7.The rules on disclosure are unclear.

8.It is not clear if telephones and electronic mail are covered. Some of the measures may have the effect of neutralising current surveillance practices, particularly in relation to telephone intercepts and electronic mail.

9.Placing authorisations at the District Court level is unnecessarily indulgent and it exposes a greater number to possible threats from the criminal elements.

10.The authorisation process is rigid at the operational level and lacks operational reality.

11.The rules on privilege are also unclear.

12.Surveillance officers may be compromised in terms of personal safety and their identities may become known to the criminal gangs.

13.Their operational effectiveness may be impaired and, of course, they will spend much more time dealing with bureaucracy.

14.It is not clear whether individual surveillance actions will have to be authorised on a piecemeal basis and the thrust of the Bill seems to suggest that approach. This would hamstring fast flowing dynamic operations.

15.The Bill seems to miss the point that surveillance activity is, by its very definition, a secret activity and its efficiency depends on the practitioners maintaining a high level of security for their own safety and that of others.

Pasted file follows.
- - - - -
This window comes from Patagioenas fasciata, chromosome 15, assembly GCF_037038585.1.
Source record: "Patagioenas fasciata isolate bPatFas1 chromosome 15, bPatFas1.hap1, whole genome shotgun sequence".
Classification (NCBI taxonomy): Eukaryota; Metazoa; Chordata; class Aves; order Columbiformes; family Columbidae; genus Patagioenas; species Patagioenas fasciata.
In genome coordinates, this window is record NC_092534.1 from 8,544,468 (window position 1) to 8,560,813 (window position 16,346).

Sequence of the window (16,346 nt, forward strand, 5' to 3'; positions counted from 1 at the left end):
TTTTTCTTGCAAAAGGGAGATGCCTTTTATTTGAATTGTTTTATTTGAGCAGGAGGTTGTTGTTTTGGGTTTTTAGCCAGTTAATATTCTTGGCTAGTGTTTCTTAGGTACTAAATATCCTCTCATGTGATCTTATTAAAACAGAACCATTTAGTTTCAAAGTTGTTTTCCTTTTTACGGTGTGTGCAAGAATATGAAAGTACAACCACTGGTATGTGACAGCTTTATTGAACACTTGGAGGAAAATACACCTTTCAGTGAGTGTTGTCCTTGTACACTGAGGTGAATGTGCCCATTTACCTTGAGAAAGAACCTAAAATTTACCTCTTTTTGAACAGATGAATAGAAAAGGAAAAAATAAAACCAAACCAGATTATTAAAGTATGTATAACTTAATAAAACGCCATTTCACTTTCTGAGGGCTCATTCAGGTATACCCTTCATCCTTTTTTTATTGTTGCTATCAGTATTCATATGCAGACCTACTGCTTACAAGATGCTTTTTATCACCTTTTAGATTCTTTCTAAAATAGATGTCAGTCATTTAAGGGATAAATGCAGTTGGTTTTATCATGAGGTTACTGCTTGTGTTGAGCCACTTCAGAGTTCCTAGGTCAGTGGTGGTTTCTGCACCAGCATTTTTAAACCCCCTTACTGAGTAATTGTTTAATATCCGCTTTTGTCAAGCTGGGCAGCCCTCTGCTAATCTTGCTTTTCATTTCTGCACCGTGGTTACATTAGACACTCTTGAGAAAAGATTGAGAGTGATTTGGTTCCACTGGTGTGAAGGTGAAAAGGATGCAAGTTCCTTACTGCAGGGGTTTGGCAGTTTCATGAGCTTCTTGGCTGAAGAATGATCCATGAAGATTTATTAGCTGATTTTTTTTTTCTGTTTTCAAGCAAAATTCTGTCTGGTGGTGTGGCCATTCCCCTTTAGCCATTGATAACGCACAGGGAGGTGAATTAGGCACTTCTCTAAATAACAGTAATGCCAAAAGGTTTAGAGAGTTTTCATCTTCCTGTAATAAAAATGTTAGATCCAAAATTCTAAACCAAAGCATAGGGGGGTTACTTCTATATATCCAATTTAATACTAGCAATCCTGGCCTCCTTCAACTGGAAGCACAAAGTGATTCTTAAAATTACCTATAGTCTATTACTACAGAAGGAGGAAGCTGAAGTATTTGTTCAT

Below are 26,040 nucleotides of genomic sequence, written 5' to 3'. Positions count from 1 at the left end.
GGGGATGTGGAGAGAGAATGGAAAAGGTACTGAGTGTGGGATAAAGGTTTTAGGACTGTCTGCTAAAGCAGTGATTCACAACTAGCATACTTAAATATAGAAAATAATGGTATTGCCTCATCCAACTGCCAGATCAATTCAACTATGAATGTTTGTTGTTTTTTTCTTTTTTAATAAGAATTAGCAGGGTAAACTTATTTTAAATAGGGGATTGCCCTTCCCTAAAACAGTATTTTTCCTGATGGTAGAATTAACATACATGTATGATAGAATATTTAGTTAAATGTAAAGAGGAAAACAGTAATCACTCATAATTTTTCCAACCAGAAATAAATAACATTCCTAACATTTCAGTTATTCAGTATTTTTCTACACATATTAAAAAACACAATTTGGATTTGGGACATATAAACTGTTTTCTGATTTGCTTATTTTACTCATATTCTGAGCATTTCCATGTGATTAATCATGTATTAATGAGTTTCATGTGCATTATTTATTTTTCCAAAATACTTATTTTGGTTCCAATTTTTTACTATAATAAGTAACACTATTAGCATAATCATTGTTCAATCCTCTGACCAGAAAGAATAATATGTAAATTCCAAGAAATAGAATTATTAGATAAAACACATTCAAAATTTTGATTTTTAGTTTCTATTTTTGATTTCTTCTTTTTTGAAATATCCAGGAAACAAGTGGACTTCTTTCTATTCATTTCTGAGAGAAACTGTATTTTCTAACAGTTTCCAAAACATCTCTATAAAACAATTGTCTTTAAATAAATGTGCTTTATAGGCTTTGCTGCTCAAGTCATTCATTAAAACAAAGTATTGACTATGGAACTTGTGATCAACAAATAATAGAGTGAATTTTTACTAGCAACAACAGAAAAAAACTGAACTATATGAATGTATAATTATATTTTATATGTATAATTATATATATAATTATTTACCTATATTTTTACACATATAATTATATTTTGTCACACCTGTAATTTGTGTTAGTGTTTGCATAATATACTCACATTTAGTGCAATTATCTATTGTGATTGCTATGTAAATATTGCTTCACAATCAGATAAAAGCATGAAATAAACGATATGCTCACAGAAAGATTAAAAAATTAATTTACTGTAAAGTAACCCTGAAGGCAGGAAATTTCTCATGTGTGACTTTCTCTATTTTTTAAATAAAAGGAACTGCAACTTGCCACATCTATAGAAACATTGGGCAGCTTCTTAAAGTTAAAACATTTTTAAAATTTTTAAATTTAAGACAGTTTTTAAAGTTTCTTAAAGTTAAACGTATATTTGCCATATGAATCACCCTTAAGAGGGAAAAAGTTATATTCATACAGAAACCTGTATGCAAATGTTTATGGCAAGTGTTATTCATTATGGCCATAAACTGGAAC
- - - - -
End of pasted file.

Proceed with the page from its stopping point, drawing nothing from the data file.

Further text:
I endorse the need for independent oversight of surveillance powers and I would also draw attention to the oversight roles of the Garda Ombudsman Commission and the Garda Inspectorate. The proponents of this Bill should set out in clear terms how it is to effectively counter criminal and terrorist organisations. Most of all they should say on whose behalf they are expounding these measures.

I believe that if enacted this legislation would provide endless cannon fodder for the Law Library and little else of practical advantage. In my view any further legislative changes must also pass the tests of common sense and investigatory necessity. The debate on surveillance is far too narrow and it would be very wise to see the whole package before making a final judgement. Let us wait and see.


John O’Brien is a former Det Chief Supt in the Garda Síochána and a former national head of Interpol and Europol, respectively the international and European police information exchange agencies